Google Stadia Founders Edition Pre-Orderers May Not Get Theirs At Launch

Google Stadia graphic controller phone

A recent report discovered that pre-orderers of certain Google Stadia editions may not receive them in time for the November 19 early launch date. While Stadia won't receive a wider release until 2020, Google is launching the Stadia Pro subscription service for pre-orderers in less than a month.

The Google Stadia streaming service was thought by many to be a sort of Netflix for games when it was first announced, allowing players to seamlessly stream gaming content for a subscription. In truth, it's a little more complicated than that. The announcement of Google Stadia's pricing revealed that while the 4K-streaming Stadia Pro plan will cost users $9.99 per month, the basic Stadia plan, which allows the streaming of games in 1080p, won't cost anything. Instead, Stadia users will need to purchase games at full price, granting them unlimited streaming access to those titles. The Stadia Pro plan will be available in 2019 for those who pre-ordered the Stadia Founder's Edition or the newly-announced Premiere Edition for $129.

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Related: Stadia Multiplayer Will Be Much Better Than Console, Says Google

While the official Google Stadia tweet announcing the Premiere Edition says Google is excited for "all of [its] Founders" to play Stadia on November 19, Google clarified when asked by The Verge that this won't be the case for every pre-orderer. Google said neither Founder's Edition buyers nor Premiere Edition buyers are guaranteed to receive their controllers and Chromecast Ultras by the November 19 launch date because pre-orders will be shipped in the order they were received. This means, as Google said in an earlier blog post, users will only be able to play Stadia at 9 a.m. that day if they were "one of the first gamers who pre-ordered" and happen to have received their Founder's Edition.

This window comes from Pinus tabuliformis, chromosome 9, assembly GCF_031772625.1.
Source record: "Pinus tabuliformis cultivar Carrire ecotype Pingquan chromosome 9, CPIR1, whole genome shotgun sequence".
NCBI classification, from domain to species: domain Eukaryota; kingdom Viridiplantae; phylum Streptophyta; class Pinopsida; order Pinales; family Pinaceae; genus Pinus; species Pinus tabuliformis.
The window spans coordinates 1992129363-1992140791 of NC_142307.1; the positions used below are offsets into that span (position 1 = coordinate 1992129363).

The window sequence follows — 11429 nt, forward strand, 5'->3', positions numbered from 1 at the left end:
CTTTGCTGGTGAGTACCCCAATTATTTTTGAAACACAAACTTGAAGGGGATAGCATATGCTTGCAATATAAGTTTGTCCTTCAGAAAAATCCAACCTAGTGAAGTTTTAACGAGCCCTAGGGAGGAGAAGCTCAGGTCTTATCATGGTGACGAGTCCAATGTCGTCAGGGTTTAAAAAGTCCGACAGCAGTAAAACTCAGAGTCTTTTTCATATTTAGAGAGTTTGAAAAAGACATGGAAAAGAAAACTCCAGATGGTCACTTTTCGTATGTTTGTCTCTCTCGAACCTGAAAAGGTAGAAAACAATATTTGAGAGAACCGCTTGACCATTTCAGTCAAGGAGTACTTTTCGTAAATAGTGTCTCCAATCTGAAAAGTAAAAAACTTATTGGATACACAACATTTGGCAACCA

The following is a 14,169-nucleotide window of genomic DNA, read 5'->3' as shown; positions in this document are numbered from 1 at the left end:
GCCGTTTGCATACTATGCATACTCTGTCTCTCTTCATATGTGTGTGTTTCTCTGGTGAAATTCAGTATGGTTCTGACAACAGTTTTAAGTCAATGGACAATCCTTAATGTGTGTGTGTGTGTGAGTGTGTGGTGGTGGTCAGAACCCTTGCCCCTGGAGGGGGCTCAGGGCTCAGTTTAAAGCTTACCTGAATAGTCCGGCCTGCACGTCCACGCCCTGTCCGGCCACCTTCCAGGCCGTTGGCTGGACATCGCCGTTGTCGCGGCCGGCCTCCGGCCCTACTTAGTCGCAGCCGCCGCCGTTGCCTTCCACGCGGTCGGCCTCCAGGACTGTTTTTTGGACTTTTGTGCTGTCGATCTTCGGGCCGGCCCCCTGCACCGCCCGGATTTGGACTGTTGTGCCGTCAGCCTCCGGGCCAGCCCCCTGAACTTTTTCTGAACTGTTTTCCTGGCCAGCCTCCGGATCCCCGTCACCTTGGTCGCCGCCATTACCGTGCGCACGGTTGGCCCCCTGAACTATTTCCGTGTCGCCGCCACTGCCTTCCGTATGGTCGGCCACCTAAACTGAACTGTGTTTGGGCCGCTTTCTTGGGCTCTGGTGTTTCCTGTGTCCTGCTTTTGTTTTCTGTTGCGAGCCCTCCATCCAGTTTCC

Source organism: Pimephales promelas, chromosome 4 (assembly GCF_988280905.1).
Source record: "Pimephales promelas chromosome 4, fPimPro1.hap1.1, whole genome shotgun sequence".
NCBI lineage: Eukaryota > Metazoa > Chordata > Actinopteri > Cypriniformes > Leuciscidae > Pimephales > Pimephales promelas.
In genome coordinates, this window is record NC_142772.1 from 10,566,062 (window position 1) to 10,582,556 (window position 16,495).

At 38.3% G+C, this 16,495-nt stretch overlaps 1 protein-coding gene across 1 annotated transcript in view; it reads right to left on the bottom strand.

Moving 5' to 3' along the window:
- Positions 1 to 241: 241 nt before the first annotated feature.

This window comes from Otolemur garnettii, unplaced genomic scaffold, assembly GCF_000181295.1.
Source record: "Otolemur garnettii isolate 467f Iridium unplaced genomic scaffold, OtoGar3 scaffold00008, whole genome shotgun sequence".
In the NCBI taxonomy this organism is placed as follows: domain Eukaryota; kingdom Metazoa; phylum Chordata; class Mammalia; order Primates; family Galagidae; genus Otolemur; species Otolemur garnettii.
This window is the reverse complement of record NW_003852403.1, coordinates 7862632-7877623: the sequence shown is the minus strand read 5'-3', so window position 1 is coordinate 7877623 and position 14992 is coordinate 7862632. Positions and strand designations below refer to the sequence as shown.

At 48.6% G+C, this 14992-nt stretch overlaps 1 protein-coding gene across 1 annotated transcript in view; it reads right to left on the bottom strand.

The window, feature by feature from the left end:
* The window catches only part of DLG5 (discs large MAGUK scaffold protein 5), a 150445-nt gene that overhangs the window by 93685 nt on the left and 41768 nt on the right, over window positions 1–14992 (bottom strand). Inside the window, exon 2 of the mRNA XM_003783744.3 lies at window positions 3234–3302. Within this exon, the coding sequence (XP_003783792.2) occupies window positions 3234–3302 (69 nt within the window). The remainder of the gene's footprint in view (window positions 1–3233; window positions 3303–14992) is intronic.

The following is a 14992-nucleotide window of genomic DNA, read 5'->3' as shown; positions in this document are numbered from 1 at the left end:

Even if a user's pre-order does arrive on-time, however, there's still no guarantee they'll be streaming games without a hitch. The nature of a streaming-only "console" is that it relies on a user's internet connection, which means players could potentially run into a number of issues. Besides concerns about latency (Google says Stadia will overcome latency by predicting inputs and will even eventually "feel more responsive" than gaming locally), there's the possibility that streaming - especially in 4K with the Stadia Pro - will lead to players running into their internet plan's data cap. A recent study suggests that most gamers will struggle to run Stadia at 4K for long, as a month of gaming could use up more than 1TB of data.

While the promise of a console-free gaming experience is an exciting one, there are quite a few reasons to be cautious about Google Stadia. Many potential buyers simply feel there are too many extenuating factors to guarantee that game streaming will work in any given area with any given internet speed. Still, with the November launch date quickly approaching, Google Stadia Founder's Edition pre-orderers (or, at least the earliest among them) will soon be able to test the system's potential with their own hands.

Next: Google Stadia Won't Have A Beta Before Launch

Source: The Verge

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